I discovered this guy during the early days of the pandemic. He did this wacky video of his visit to the defunct TEKOI test range and even though I knew nothing about the guy, I was hooked. Although he does do some live-action videos on the CGP Grey channel (his research into tumbleweeds is fascinating), most of his videos involve simple animation and massive amounts of research. They are simply outstanding.

To choose just one seemed unfair. I really love his pirate videos (How to be a pirate: Captain version and Quartermaster version) and was cracking up the other night watching his explanation of sharks in London. But for the newsletter, I decided to feature his latest video, which is a deep dive into one of the most inane topics possible: the origins of the name Tiffany.

Why would he research something like that? And why should you care? It’s good, I promise.

Horrible Histories

For the next video, let’s dive into Horrible Histories, a YouTube channel of history, sketch comedy, and music. It started as a series of shows from the CBBC in England, which in turn was based on a series of books. (If you want to learn more about them, Wikipedia has a rundown). All I know is that they’re incredibly funny.

In the video I’ve selected, you can learn a song to help you remember the names of all the kings and queens of England (but: good luck with that). I chose this one because midway through, we learn a bit about how Richard III was terribly maligned—he was not have been as evil as everyone (and really, I do mean everyone) has said over the centuries. (For a few years now I’ve followed the Richard III Twitter account, which has been highly entertaining, especially when he feuds with the various Tudor accounts.)

But I digress. Please enjoy a little horrible history about the British monarchy, and if you like it, trust me, there’s a lot more.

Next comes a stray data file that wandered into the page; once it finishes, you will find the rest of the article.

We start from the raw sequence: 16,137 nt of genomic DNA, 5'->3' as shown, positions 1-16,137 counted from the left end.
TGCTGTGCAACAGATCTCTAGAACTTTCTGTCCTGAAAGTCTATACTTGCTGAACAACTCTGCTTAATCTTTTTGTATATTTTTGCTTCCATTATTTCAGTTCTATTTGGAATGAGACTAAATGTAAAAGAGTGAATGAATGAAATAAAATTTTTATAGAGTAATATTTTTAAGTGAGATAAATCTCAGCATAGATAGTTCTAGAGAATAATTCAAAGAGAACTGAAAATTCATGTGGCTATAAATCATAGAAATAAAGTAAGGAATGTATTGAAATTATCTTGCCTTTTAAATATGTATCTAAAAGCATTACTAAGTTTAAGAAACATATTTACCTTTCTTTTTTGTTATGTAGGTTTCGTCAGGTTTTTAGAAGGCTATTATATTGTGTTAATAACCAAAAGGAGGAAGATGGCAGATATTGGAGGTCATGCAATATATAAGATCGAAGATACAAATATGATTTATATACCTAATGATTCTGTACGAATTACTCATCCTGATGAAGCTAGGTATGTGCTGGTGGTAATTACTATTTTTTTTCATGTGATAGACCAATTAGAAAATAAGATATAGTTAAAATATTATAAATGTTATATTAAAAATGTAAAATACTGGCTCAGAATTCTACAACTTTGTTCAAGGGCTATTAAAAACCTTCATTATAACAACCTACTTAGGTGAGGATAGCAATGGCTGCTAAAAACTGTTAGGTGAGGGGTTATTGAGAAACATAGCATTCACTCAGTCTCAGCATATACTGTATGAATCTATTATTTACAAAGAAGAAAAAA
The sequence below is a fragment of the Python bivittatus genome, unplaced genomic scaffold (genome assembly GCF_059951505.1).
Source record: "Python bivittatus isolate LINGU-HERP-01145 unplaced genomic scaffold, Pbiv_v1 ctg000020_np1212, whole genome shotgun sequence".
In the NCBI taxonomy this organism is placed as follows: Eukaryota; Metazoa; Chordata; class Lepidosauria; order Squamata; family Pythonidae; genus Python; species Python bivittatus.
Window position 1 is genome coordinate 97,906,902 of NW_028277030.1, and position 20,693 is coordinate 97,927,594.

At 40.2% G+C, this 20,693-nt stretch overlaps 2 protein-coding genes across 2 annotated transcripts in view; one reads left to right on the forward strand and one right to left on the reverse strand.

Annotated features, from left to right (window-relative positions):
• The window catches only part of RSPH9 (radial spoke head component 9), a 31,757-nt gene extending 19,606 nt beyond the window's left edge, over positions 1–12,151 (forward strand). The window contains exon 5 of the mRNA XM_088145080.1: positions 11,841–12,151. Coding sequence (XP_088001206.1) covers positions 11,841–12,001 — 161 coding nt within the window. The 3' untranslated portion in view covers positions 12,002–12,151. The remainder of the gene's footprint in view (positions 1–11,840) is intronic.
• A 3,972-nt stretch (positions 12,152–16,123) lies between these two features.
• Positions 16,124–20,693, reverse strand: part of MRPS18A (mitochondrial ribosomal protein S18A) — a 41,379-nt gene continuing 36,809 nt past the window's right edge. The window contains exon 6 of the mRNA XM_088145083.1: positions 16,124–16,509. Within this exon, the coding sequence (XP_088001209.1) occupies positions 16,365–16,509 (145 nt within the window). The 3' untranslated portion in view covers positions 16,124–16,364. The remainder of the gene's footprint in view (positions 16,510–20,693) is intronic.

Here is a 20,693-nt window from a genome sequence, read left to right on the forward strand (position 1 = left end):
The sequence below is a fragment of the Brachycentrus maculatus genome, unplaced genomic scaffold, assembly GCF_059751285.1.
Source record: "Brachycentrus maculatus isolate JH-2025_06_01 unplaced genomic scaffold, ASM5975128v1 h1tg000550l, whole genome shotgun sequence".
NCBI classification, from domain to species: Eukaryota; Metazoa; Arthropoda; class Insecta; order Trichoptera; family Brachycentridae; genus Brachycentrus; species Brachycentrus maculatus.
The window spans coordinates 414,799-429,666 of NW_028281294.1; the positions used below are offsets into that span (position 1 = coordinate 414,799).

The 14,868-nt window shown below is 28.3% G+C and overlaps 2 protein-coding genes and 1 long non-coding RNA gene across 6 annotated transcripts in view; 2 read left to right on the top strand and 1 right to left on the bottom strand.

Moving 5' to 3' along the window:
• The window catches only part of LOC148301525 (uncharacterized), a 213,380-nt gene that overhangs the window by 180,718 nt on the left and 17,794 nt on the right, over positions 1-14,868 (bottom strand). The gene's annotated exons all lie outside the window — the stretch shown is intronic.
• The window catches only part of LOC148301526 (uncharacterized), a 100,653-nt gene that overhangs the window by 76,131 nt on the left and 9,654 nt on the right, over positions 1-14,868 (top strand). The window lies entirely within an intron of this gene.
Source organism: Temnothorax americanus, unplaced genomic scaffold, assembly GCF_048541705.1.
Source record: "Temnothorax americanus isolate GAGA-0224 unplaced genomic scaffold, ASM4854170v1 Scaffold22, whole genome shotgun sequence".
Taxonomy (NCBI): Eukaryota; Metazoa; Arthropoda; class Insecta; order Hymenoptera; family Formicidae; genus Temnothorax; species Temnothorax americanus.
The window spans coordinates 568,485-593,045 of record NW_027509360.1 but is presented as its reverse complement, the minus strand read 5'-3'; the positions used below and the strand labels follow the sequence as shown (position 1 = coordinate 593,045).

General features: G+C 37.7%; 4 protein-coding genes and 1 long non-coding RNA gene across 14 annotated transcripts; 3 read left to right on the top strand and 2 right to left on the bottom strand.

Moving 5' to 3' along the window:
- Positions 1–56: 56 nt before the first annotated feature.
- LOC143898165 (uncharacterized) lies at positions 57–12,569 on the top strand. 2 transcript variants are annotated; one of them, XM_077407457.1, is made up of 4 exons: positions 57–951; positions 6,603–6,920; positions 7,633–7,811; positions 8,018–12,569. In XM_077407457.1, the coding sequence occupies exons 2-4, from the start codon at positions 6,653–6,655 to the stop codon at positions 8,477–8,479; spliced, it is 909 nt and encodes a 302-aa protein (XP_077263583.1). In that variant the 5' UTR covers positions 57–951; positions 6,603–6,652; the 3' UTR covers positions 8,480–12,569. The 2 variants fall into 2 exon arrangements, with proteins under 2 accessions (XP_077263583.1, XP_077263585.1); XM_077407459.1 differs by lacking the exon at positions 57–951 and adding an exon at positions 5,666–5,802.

Tom Scott

Like most of the other creators here, Tom Scott’s a YouTube veteran. He first started uploading YouTube videos back in 2006 and has grown his YouTube channel to millions of subscribers. In his videos, he travels to interesting places and talks a lot about science, technology, history, and other things.

But for someone who has been online for so long, he was new to me until a few weeks ago when I was writing about a fire at a grocery warehouse in London that utilizes robots to pack orders. His video about the robots was outstanding and I watched it at least a couple of times because, honestly, it blew my mind.

I chose the following video more or less at random, because I liked the title: “I promise this story about microwaves is interesting.” And, like the video about Tiffany above, it really is.

Thanks for joining me on a quick tour of some of the best of YouTube. I hope you’ve enjoyed the videos I’ve selected, and maybe fallen down a rabbit hole or two. Beware—each of these channels can keep you entertained for days. In fact, found it very hard to tear myself away from them as I decided which videos to feature.

But this barely scratches the surface of entertaining educational videos and storytellers on YouTube. If you have a favorite that I haven’t included, please drop a note in the comments. And if you found my round-up of videos entertaining, please share it with your friends or subscribe!